Power supply for 10 nema 17 stepper motors with DRV8825 Stepper Drivers

Hi everyone

I have a Kinetic artpiece i'm currently making controlling 10 stepper motors (NEMA 17 + DRV8825 Driver) simultaneously with 3 HC-SR04 Ultrasonic Sensors on a Arduino Mega 2560.

I need to know what power supply I would need to power the whole system?
And can I use the same supply to test on 1 motor or do I need to reduce the amps with a resistor?

I saw that I also need to set the Motor Current Limit on the DRV8825 Driver.
I found that you need to divide the Imax by two ,That would be 0,9V. Is that right?
Someone recommended me to -10% off the vallues to be safe ,that would make it 0,81V

This is the datasheet of the stepper motors.
I hope I gave enough information...
I’d really appreciate if someone could clarify this
Thanks

1.8 Amps is pretty high for a DRV8825. They will need heat sinks and fan cooling if you want them to run very long without shutting down. That is for quality drivers. Cheap Chinese knock offs may not work as well.

I would say to get at least a 20 Amp power supply for the steppers. 30A for cheap Chinese.

You do not need to reduce the current from the power supply to run one motor. The driver controls the current (if set properly) and will pull the current that it needs, no more.

The Pololu DRV8825 page has good instructions on setting the coil current limit.

Someone recommended me to -10% off the vallues to be safe ,that would make it 0,81V

You can set the soil current lower that the maximum for the motor. That will add life to all the components.

What are the motors driving? You probably will need to use some microstepping to avoid resonance problems.

Thank you for answering that quick!

It's hard to explain what the motors are driving...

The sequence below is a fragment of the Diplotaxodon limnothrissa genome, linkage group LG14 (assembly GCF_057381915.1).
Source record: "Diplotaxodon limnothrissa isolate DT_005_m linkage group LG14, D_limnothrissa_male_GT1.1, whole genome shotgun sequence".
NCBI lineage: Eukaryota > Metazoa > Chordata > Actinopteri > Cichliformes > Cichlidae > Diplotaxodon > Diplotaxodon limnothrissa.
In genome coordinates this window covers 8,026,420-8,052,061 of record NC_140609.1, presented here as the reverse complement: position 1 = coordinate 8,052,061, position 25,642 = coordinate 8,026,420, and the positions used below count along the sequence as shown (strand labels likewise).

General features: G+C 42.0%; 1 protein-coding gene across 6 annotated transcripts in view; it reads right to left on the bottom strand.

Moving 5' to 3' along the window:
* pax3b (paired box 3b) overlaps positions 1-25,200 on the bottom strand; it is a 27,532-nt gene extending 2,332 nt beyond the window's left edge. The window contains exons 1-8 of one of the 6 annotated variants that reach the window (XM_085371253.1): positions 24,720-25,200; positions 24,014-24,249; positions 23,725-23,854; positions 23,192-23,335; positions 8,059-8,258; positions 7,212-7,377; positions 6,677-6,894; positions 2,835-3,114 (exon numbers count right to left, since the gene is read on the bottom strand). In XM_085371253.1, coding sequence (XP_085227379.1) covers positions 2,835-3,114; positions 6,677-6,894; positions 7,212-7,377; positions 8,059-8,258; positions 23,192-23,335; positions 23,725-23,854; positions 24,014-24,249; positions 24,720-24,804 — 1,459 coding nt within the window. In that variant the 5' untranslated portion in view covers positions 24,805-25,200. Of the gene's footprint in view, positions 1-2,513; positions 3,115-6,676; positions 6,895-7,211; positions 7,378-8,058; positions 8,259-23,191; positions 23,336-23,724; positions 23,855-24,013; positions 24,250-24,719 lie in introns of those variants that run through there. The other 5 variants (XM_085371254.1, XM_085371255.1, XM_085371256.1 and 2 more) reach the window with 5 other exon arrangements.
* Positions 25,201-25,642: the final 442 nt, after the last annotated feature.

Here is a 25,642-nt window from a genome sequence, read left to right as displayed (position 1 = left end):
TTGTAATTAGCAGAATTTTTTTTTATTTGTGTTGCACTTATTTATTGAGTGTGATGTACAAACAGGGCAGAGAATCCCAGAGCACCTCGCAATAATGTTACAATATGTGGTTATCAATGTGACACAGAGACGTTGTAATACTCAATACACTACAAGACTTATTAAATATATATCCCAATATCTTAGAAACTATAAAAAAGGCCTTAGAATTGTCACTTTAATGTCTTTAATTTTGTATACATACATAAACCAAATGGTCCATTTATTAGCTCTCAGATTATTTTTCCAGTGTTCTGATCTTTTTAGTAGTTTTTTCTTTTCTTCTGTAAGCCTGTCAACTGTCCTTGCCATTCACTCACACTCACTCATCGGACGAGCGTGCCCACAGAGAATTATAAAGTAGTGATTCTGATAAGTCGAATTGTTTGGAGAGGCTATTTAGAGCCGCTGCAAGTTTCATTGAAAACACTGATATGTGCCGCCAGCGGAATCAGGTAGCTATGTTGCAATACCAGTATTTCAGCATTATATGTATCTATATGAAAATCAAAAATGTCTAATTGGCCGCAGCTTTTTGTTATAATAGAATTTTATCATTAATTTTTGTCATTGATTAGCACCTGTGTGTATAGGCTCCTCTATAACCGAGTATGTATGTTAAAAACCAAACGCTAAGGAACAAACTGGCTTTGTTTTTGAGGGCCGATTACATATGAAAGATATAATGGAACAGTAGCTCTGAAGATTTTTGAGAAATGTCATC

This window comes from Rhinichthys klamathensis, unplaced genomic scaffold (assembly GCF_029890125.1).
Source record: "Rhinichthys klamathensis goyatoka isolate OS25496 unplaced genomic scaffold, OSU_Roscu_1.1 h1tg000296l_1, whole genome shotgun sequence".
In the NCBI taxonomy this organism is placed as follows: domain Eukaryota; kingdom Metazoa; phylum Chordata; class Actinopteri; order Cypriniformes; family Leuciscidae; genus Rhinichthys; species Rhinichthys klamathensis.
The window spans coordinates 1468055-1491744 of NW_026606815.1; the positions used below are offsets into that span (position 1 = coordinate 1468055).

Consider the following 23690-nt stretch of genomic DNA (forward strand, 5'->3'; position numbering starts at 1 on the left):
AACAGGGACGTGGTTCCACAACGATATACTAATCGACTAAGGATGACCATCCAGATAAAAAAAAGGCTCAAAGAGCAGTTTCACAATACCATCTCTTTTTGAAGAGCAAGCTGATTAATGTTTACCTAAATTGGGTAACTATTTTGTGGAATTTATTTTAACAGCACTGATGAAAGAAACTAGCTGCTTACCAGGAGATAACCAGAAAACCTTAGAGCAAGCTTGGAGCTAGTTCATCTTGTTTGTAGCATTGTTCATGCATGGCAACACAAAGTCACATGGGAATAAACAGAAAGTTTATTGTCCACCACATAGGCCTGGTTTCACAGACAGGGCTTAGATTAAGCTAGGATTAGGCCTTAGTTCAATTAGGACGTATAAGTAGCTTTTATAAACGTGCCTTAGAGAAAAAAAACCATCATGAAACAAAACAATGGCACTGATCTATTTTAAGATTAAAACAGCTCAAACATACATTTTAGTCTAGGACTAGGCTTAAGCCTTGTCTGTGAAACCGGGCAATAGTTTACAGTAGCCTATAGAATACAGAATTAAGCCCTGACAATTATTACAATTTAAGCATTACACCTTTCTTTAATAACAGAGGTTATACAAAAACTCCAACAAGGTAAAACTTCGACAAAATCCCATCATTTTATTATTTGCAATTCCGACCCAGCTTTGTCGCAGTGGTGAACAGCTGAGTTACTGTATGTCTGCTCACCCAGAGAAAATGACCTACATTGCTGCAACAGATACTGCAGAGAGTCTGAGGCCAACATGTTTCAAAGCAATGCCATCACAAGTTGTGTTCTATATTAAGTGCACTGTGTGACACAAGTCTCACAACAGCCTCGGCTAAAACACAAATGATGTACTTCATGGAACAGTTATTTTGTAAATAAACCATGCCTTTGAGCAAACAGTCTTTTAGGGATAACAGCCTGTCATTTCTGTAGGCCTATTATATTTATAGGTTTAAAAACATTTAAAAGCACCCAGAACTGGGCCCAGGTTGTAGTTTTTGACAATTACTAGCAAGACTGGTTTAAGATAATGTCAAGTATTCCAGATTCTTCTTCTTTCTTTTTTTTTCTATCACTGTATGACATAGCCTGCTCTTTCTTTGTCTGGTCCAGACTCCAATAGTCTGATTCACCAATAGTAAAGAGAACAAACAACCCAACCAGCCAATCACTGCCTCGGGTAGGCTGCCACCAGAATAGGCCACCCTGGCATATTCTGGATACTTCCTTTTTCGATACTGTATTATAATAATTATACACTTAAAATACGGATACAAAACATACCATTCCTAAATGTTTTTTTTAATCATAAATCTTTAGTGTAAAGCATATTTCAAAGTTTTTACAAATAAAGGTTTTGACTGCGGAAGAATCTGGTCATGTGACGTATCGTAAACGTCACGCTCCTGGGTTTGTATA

They are driving 10 long triangle shaped beams
So there are 3 sides on each beam ,the motors need to rotate the beams on 3 different locations
The weight of each beam is still undefined because I still need to figure out what material to choose for the beams ,I could simply 3d print the beams out of PLA to reduce weight..

And what voltage would the power supply need?

You need at least 9V for the drivers (that is the minimum that they will work with). Then up to the maximum that the drivers can handle (45V for the DRV8825). So in between those extremes. For the best performance (speed and torque) use higher voltage. Lower the voltage if you do not need the max. (parts that are not stressed as much so will last longer). I run my 3D printer and my 2D plotter at 12V and they work fine. I have a mini CNC engraver that I run at 12V, too, but may go to 24 V on it for better torque and cutting speed.

The voltage is irrelevant to the drivers. The drivers will compensate for the voltage, they control the current no matter the voltage. Just follow the instructions to set the coil current limit. And check and re-adjust, if necessary, if you change supply voltage.

This doesn’t define the current nor voltage of the motor.
The only thing it does define is the physical size of the motor’s casing.

You need to know the current requirement of your motors to allow you to set that from the drivers control.

For a given current rating the greater the voltage the quicker you driver can step the motor without stalling.

You would still need bearings at the far end to keep them from flopping around as they are rotated.
Paul

If you are mounting the triangles directly to the motors, be sure the number of steps you use is evenly divisible by 3.
Paul